Sweet, crunchy and slightly rich. It’s summer corn time. And when added to this chowder, those flavors are only further enhanced – and not drowned out with cream. With some smart techniques, there’s no need for such embellishments or reason to consider corn chowder anything but healthy.
- Kernels from 6 ears of fresh corn, cobs reserved
- 3 tablespoons butter or oil
- 2 cloves garlic, minced
- 1 small bunch of chives or scallions, or 1 medium onion, chopped
- 1 teaspoon sugar (only if your corn isn’t sweet)
- Kosher salt
- 1 small bunch of thyme, tied together with string
- 2 large baking potatoes, peeled and diced
- 1 quart milk, half-and-half or nondairy milk
- 1 tomato, chopped
- 1/4 lb bacon, chopped (optional – cook in pot before step 2 until crispy, then remove and use to garnish)
- Cover the reserved cobs with water in a large pot and bring to a boil over high heat. Lower the heat and let simmer for 30 minutes as you prep the rest of your ingredients. When done, discard cobs and pour the broth into a large bowl.
- In the same pot, heat the oil or butter over medium heat. Add the garlic, chives, sugar and thyme. Stir and cook for a minute.
- Pour the broth back into the pot with the chopped potatoes and 1/2 of the corn kernels. Generously season with salt, cover and simmer about 20 minutes or until potatoes are tender.
- (Optional) Use an immersion blender to blend the soup just slightly to thicken. Or, transfer a portion of the soup to a traditional blender if desired.
- Add in the remaining corn kernels, the tomato and the milk. Simmer another 10 minutes. Taste and adjust seasoning if needed.
- Ladle into bowls, top with the bacon, if using, and a sprig of thyme.
You start by slicing the corn kernels off your cobs. Simplify the process by using the setup pictured here. More details on that in a previous post.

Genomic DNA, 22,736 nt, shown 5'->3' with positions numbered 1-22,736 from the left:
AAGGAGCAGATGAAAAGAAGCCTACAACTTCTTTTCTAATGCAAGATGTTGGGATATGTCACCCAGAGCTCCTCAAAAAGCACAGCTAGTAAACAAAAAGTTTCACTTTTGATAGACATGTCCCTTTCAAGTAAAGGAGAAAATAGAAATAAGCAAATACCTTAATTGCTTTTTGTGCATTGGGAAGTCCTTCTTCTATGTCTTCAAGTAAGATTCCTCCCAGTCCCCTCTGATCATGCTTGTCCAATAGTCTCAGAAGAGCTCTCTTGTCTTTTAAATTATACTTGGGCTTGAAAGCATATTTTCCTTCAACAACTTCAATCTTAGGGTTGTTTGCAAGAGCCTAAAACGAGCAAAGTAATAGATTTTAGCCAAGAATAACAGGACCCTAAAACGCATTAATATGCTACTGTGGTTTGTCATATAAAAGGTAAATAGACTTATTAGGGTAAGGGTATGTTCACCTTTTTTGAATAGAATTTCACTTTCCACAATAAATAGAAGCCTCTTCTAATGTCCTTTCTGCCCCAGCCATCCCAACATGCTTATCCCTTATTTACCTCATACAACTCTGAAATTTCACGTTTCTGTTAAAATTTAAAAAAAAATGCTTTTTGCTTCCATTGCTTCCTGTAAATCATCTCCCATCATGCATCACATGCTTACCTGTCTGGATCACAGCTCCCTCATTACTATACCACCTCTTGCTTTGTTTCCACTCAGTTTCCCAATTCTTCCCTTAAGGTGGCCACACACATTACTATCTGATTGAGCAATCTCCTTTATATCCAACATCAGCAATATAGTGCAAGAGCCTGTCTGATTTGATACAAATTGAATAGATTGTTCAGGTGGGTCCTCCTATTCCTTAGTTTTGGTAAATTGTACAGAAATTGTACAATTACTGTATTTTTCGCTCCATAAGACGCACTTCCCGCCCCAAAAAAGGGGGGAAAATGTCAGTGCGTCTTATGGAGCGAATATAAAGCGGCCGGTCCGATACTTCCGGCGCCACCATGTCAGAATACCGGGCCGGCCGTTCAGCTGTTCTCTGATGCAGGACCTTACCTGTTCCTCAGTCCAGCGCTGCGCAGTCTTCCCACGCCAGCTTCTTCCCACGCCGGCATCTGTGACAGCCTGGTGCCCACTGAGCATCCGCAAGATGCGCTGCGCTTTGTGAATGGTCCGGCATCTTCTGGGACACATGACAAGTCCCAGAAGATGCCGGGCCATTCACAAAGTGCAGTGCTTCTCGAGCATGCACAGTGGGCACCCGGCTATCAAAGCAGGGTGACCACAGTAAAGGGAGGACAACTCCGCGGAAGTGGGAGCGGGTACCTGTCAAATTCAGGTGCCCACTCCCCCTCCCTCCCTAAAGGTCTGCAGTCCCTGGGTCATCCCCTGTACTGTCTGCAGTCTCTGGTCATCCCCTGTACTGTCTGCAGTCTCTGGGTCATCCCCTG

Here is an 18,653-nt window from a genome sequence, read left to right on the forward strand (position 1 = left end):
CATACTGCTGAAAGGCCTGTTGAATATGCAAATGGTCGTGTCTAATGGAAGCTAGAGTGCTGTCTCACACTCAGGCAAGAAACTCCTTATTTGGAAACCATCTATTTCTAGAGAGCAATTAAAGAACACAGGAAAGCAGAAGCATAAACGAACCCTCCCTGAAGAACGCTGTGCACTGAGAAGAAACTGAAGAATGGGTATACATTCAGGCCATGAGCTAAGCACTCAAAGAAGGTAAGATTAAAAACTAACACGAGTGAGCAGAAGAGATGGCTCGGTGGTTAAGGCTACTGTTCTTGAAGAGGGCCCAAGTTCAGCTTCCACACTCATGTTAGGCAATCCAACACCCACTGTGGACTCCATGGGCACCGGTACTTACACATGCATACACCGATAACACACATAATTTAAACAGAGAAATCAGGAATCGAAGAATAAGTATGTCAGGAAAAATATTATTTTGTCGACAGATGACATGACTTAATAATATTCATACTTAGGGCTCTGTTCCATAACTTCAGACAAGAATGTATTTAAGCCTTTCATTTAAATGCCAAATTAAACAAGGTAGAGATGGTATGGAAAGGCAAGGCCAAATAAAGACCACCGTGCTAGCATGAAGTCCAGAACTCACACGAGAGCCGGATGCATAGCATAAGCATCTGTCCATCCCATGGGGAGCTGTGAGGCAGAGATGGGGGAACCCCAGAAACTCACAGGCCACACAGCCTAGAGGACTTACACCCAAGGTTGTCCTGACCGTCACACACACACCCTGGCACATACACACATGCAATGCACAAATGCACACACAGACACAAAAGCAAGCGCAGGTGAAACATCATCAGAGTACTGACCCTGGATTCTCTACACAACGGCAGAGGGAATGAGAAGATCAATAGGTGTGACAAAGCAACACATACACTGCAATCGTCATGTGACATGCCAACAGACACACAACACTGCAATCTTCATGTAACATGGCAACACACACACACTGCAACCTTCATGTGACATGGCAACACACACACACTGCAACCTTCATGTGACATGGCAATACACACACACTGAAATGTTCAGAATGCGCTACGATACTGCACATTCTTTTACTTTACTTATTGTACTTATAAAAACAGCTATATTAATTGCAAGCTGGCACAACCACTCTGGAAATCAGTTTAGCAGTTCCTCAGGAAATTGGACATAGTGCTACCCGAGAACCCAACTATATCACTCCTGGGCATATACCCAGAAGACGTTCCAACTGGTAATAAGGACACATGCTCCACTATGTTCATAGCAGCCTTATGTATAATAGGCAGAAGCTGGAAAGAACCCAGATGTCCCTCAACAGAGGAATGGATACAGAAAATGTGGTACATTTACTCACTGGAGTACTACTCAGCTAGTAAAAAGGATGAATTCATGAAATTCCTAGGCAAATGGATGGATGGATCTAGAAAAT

Then, take those de-kerneled cobs, cover with water, and bring to a boil. Simmer for 20-30 minutes to remove their hidden flavor – perhaps as you prep the rest of your ingredients. Though this can always be done ahead of time.
Meanwhile, chop some onions. You can use an onion, or as many of the recipes I’ve given out lately include, chives, for a milder flavor.
Tie a small bunch of thyme together with kitchen string. I really love the flavors of thyme and corn paired together. Don’t have time? Try another woody herb. Rosemary or oregano could work. I don’t recommend dried thyme, however. I just don’t care for the flavor. We’re tying it together because we’re going to remove it after simmering the soup.
Chop your potatoes. Larger pieces will take longer to cook, but result in more texture, whereas small pieces may break down into the chowder after cooking.
Now heat a pot over medium high heat – if your cobs have finished simmering you can strain the broth, set it aside, discard the cobs and use the same pot. Then add the onion/chives, thyme and chopped garlic. Salt and cook for a couple of minutes before adding in the potatoes, half of the corn kernels and the corn broth.
Bring it to a boil and let simmer for a good 20 minutes or so. You don’t want a heavy boil, but just so it’s gently bubbling. Afterwards, taste, add more salt if needed and continue simmering if the potatoes aren’t cooked.
Now for the fun part
Then add in some chopped tomatoes and the milk. Tomatoes are completely untraditional here, but I like them anyway. I’ve also enjoyed it will some zucchini as well. Whatever grade of milk you prefer will work – though skim will make it less creamy. I’ve found that soy milk adds a surprisingly rich flavor without the calories and fat of cream. Add a splash of olive oil or a couple tablespoons of butter if you find it lacking.
Ladle into bowls and top with fresh green herbs like parsley or basil. Or, if you prefer to use bacon in your chowder, as many do – cooked in the pot before the onion – you could add that crumbled bacon to the top of each bowl. Enjoy.